Yield: 4 servings

Nutrition Information per Serving:
Calories: 195 • Protein: 5g • Sodium: 650mg • Carbohydrate: 30g
Fiber: 6g • Fat: 6g • Sat Fat: 1g

Recipe adapted from Real Simple
Nutrition, Secret Ingredient

Profile: Mushrooms

By Reneé Ortolani
Dietetic Intern

When talking about fruit and veggie consumption, it’s usually recommended to look for the brightest colors of the bunch (i.e. bright red tomatoes, rich purple eggplant or green leafy spinach). The vibrant colors means the fruit or veggie is packed with vitamins and nutrients. While you’re painting your plate with color, leave room for the less vibrant hues too! While they don’t make for as striking a presentation as a carton of blueberries, paler veggies like cauliflower; onions and mushrooms are good sources of nutrients and antioxidants.

Okay, so technically mushrooms aren’t really vegetables, but rather a type of edible fungi. They have more in common with yeast than most of what you’ll find in the supermarket’s produce section. Some of the most common varieties of mushrooms include: portabello, shiitake, cremini, and chanterelle but there are thousands of different types of mushrooms. Mushrooms range in color from white to tan to golden and generally have a mild to strong (depending on variety) earthy flavor. Not all mushrooms are edible, though. Because some poisonous mushrooms look very similar to edible varieties, it’s best to leave mushroom picking to the expert mushroom hunters.

So why are mushrooms so great? Let’s break down their nutrients. Mushrooms are naturally low in sodium, fat, cholesterol, and calories making them a healthy option to add to any meal. Mushrooms are also packed with the B vitamins riboflavin, folate, thiamine, pantothenic acid, and niacin. They’re also the only non-fortified dietary source of vitamin D, a huge benefit to vegans. The list goes on with several minerals that mushrooms can add to the diet such as selenium, potassium, copper, iron, and phosphorus.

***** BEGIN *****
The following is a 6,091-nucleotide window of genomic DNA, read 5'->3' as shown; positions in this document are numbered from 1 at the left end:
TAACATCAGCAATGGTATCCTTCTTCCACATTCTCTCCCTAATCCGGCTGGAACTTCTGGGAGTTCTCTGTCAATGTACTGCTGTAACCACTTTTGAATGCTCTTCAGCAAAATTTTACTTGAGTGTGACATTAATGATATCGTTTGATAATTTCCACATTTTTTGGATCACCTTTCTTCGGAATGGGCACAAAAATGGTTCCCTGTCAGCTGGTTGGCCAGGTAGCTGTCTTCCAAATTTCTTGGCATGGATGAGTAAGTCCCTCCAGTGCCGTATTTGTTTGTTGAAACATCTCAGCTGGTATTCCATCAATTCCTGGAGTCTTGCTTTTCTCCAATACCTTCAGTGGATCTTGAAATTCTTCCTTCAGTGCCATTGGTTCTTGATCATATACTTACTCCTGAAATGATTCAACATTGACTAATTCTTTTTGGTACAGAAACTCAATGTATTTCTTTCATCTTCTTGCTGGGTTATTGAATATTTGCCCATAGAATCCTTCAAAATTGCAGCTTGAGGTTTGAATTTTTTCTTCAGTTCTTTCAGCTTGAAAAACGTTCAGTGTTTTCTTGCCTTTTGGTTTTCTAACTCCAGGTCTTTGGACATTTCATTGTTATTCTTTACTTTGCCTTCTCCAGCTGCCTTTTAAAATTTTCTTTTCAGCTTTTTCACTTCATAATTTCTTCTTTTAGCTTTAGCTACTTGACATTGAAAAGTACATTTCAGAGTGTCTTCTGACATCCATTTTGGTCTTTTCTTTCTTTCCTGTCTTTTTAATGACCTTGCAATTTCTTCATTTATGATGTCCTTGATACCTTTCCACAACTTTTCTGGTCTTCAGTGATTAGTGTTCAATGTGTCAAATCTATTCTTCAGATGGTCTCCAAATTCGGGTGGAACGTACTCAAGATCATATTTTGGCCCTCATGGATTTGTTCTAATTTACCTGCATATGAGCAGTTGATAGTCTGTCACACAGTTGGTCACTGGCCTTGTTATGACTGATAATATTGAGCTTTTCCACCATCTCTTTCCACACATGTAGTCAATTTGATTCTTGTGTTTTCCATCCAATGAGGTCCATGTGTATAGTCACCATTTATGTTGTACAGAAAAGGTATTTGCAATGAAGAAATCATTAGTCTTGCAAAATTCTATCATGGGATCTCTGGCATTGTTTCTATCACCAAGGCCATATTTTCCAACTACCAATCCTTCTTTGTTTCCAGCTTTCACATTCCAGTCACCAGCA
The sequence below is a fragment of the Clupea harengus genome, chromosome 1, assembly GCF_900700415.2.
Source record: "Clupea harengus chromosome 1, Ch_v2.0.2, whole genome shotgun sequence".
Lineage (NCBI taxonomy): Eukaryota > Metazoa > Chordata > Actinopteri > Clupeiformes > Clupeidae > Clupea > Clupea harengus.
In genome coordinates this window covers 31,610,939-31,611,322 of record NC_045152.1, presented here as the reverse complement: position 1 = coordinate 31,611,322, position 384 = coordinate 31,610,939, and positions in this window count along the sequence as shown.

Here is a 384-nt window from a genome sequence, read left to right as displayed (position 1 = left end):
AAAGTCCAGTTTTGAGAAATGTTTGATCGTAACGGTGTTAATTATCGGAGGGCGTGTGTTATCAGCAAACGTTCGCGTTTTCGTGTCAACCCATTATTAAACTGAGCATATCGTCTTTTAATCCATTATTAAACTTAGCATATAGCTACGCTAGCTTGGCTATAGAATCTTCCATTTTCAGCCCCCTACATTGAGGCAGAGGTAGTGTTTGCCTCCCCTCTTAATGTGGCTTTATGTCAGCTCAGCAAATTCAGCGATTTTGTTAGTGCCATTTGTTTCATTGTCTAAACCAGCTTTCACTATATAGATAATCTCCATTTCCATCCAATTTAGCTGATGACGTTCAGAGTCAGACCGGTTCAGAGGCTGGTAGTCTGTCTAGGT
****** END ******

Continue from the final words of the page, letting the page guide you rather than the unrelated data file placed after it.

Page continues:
If you thought that was all that mushrooms offered, keep reading. Not only does this food from the fungi kingdom rate high on the nutrient scale, they provide a slew of possible health benefits as well. Beta-glucans (a type of fiber found in mushrooms) has recently been studied to evaluate its effect on improving insulin resistance and blood cholesterol levels, while lowering the risk of obesity. Choline, another nutrient, aids in sleep, muscle movement, learning, and memory, while also helping support fat absorption and reduce chronic inflammation. The mineral selenium delivers cancer-fighting qualities by assisting in detoxifying cancer-causing compounds in the body. It also prevents inflammation, lowers tumor growth rates, and is important for liver enzyme function. The list goes on with supporting cardiovascular health, improving immunity, aiding in weight management, and increasing satiety too.

With all of these nutrient benefits, where can you go wrong with incorporating mushrooms into your lifestyle? There are so many ways that mushrooms can be added to a dish. Whether replacing your burger with a grilled and marinated portabello, adding creminis to an egg frittata, or mixing shiitake mushrooms into your favorite pasta dish, this powerhouse of a “veggie” is sure to be a crowd pleaser.

So, what are you waiting for? Add mushrooms to your grocery list and try them in this delicious portobello mushroom burger recipe from the MGH Be Fit Program, the perfect addition to your palette this summer season!

Be Fit Basics: Stacked Summer Veggie Portobello Burger

Ingredients:

6 portobello mushrooms (any dirt brushed off with a paper towel), stems removed
¼ cup balsamic vinegar
4 tbsp olive oil, divided
4 rosemary sprigs (or 1 tsp dried rosemary)
3 peaches cut in half with peach pits removed
3 bell peppers cut in half with seeds and stems removed
3 small onions, skins removed and sliced in half (preserving onion rings)
1 lemon
Salt and pepper (salt estimated at ½ tsp)

Instructions:

Place mushroom caps in a large bowl; add balsamic vinegar and 2 tbsp of olive oil. Tear leaves off rosemary sprigs and add them to the bowl. Add salt and pepper and toss all ingredients until mushrooms are fully coated (Adding additional balsamic as needed). In another large bowl place peaches, peppers and onions. Cut lemon in half and squeeze juice into bowl. Add remaining 2 tbsp olive oil with along with salt and pepper; toss to combine.

Light grill; allow it to come to medium-high heat or when you can hold your hand about 5 inches above the grill (being careful not to burn your hand) for 3-5 seconds. The process for lighting your grill will vary depending on whether you have a charcoal or gas grill. [Note: If you don’t have a grill you can roast the mushrooms, peaches, peppers and onions on a large baking sheet in a 425 degree oven for about 30-40 minutes. (The cooking time may vary slightly depending on your oven.)]

Place mushrooms, peaches, peppers and onions on grill. Grill until slightly charred and cooked through, about 5-15 minutes. Turn vegetables once half way through cooking.

Assembly: On bottom of a wheat bun place peppers, onions, peaches and mushroom cap. Place other bun half on top

Yield: 6 serving

Nutrition Information per Serving (not including bun):

Calories: 180 • Protein: 4g • Sodium: 210mg • Carbohydrate 22g • Fiber: 5g •
Fat: 10g • Sat Fat: 1.5g

(Content reviewed by MGH Department of Nutrition and Food Services)

Health, Nutrition

What to Expect with the New FDA Food Label

By Aubrey Brophy, Dietetic Intern